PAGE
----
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The success of male bustards is measured by their 'beards'

The success of male bustards is measured by their beards
2011-02-09
Up until now it was unknown whether males of the great bustard (Otis tarda), an emblematic bird in Spain and endangered at a global level, transmit information on their weight, size, and age through their plumage. For the first time a study shows that the 'beards' and the design of the neck are "reliable" indicators of the weight and age of their bearers, and are used to both avoid fights with competitors and to attract females. "The heaviest males (best physical condition) make it known to other males through the length and number of 'beards', and thereby avoid bloody ...

Fingerprint makes chips counterfeit-proof

Fingerprint makes chips counterfeit-proof
2011-02-09
This release is available in German. Product piracy long ago ceased to be limited exclusively to the consumer goods sector. Industry, too, is increasingly having to combat this problem. Cheap fakes cost business dear: The German mechanical and plant engineering sector alone lost 6.4 billion euros of revenue in 2010, according to a survey by the German Engineering Federation (VDMA). Sales losses aside, low-quality counterfeits can also damage a company's brand image. Worse, they can even put people's lives at risk if they are used in areas where safety is paramount, ...

The most genes in an animal? Tiny crustacean holds the record

The most genes in an animal? Tiny crustacean holds the record
2011-02-09
Scientists have discovered that the animal with the most genes--about 31,000--is the near-microscopic freshwater crustacean Daphnia pulex, or water flea. By comparison, humans have about 23,000 genes. Daphnia is the first crustacean to have its genome sequenced. The water flea's genome is described in a Science paper published this week by members of the Daphnia Genomics Consortium, an international network of scientists led by the Center for Genomics and Bioinformatics (CGB) at Indiana University (IU) Bloomington and the U.S. Department of Energy's Joint Genome Institute. "Daphnia's ...

Wolverines threatened by climate change, earlier springs

Wolverines threatened by climate change, earlier springs
2011-02-09
The aggressive wolverine may not be powerful enough to survive climate change in the contiguous United States, new research concludes. Wolverine habitat in the northwestern United States is likely to warm dramatically if society continues to emit large amounts of greenhouse gases, according to new computer model simulations carried out at the National Center for Atmospheric Research (NCAR) in Boulder, Colo. "The researchers have combined regional-scale climate projections with knowledge of a single species and its unique habitat to examine its vulnerability to a changing ...

Experimental approach may improve healing of diabetic wounds and bed sores

2011-02-09
MAYWOOD, Ill. -- Loyola University Health System researchers are reporting on a promising new approach to treating diabetic wounds, bed sores, chronic ulcers and other slow-to-heal wounds. It may be possible to speed healing by suppressing certain immune system cells, researchers wrote in the February, 2011, issue of the journal Expert Review of Dermatology. The cells are called neutrophils and natural killer T (NKT) cells. These white blood cells act to kill bacteria and other germs that can infect wounds. NKT cells also recruit other white blood cells to the site ...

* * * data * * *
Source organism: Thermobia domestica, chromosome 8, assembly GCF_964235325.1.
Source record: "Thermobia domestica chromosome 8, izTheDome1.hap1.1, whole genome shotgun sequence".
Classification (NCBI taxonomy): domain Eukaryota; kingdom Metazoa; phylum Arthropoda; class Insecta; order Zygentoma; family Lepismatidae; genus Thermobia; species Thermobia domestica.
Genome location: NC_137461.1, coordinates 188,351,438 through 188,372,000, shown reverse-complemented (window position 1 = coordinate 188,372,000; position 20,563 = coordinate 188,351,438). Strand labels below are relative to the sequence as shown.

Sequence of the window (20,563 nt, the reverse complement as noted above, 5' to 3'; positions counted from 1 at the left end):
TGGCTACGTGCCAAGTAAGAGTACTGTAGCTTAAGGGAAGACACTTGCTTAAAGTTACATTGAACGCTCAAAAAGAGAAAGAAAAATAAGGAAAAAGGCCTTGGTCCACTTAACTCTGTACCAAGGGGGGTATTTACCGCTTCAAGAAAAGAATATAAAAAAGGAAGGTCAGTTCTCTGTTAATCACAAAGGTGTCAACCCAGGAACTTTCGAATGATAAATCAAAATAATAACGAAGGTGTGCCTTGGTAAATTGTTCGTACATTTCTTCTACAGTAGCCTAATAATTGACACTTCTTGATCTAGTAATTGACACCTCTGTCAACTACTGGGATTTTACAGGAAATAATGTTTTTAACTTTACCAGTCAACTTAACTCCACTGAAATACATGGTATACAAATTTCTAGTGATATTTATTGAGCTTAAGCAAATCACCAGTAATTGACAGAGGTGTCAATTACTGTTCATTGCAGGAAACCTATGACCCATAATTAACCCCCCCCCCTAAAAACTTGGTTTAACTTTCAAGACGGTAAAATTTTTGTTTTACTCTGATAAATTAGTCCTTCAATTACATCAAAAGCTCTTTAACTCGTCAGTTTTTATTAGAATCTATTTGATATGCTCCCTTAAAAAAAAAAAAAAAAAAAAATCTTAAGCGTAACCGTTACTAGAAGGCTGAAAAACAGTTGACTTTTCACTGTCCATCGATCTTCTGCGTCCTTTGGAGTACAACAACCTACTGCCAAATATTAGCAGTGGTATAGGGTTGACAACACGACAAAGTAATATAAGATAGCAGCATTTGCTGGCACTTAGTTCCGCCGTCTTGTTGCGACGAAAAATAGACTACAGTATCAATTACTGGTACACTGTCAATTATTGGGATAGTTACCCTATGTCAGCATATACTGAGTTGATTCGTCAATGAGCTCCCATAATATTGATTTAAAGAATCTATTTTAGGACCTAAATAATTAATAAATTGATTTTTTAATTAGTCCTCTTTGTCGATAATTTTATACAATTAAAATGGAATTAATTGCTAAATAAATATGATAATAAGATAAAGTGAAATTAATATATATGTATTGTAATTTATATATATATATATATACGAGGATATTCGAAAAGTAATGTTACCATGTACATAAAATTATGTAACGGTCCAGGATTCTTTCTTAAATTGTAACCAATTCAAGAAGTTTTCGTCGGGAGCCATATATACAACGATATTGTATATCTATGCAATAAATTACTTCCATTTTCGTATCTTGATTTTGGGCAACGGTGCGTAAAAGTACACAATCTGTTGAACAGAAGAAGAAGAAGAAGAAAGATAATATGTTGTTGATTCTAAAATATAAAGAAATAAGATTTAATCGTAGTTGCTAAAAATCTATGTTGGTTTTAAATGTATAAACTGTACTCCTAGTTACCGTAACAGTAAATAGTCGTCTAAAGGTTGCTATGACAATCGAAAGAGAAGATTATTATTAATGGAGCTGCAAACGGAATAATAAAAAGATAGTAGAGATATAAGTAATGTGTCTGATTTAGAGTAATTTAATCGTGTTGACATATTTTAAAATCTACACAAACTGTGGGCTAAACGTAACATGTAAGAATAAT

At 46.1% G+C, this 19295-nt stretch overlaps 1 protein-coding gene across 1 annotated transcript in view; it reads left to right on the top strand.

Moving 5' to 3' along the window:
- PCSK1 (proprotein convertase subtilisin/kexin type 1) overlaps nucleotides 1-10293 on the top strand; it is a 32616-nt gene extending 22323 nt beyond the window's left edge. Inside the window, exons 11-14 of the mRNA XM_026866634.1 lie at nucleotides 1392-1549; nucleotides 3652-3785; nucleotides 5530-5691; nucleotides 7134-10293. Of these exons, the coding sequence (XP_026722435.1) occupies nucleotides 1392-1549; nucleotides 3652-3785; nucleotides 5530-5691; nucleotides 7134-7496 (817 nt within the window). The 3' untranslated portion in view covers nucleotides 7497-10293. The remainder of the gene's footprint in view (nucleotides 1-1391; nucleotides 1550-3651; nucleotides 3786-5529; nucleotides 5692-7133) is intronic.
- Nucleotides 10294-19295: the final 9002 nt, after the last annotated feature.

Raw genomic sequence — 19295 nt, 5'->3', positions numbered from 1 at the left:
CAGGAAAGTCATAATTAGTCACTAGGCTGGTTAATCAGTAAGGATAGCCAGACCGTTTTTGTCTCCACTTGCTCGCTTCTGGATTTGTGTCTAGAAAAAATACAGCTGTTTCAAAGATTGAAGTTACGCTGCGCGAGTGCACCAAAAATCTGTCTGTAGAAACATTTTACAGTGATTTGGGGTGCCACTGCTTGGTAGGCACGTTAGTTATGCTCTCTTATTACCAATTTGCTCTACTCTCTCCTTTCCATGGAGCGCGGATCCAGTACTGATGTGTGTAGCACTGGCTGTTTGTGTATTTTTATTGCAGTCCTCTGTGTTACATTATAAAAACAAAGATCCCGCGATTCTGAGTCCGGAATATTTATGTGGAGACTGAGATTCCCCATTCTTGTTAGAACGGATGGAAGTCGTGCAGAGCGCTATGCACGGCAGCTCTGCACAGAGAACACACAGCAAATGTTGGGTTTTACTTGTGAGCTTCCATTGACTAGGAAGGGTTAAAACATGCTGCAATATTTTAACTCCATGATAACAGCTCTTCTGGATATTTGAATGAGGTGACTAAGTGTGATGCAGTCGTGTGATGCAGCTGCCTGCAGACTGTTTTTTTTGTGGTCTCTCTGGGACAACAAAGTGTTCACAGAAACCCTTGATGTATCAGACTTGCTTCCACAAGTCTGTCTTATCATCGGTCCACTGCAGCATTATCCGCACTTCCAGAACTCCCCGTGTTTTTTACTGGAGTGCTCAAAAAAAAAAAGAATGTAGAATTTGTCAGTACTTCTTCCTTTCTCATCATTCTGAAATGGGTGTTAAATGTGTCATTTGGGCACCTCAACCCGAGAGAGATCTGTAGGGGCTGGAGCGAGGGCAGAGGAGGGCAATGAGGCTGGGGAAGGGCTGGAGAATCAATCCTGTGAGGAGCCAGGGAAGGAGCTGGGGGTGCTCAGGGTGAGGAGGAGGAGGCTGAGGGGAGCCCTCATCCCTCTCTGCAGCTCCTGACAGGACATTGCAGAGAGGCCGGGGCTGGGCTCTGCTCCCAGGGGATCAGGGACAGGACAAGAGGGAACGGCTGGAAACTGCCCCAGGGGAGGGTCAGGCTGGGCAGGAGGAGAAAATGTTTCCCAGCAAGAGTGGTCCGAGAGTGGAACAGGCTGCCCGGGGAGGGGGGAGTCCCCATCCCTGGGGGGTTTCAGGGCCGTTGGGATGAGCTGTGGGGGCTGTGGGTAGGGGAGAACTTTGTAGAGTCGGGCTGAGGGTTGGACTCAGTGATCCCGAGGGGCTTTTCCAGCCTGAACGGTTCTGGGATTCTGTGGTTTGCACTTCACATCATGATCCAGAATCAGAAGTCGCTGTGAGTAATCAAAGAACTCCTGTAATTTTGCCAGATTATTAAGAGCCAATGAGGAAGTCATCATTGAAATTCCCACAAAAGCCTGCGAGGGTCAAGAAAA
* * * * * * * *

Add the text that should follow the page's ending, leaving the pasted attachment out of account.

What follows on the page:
Elder law expert: Health care reform act a mixed bag for seniors

Elder law expert: Health care reform act a mixed bag for seniors
2011-02-09
CHAMPAIGN, Ill. – Although the effects of the controversial health care reform act will be somewhat muted for many older Americans, it will inevitably have enough of an impact that seniors will discover that there is plenty to like and dislike about the law, a University of Illinois expert on elder law cautions in published research. Law professor Richard L. Kaplan says the virtues of the Patient Protection and Affordable Care Act of 2010 are a "mixed bag," and how it will affect any one person depends on that person's specific situation. "You have to expect some negative ...

Lack of sleep found to be a new risk factor for colon cancer

2011-02-09
An inadequate amount of sleep has been associated with higher risks of obesity, heart disease, diabetes, and death. Now colon cancer can be added to the list. In a ground-breaking new study published in the Feb. 15, 2011 issue of the journal Cancer, researchers from University Hospitals (UH) Case Medical Center and Case Western Reserve University School of Medicine, found that individuals who averaged less than six hours of sleep at night had an almost 50 percent increase in the risk of colorectal adenomas compared with individuals sleeping at least seven hours per night. ...

Income inequalities are increasing the occurence of depression during financial crisis

2011-02-09
Due to the recent economic crisis, an increase of health inequalities between socio-economic groups has been noticed in both developed and developing countries. The World Health Organization, the World Bank and the United Nations Development Programme have all reported these inequalities and emphasized its importance and made this issue a priority. There is evidence that such inequalities not only affect general health, but have a particular impact on mental health. A new study, published in World Psychiatry, the official journal of the World Psychiatric Association ...

Language may play important role in learning the meanings of numbers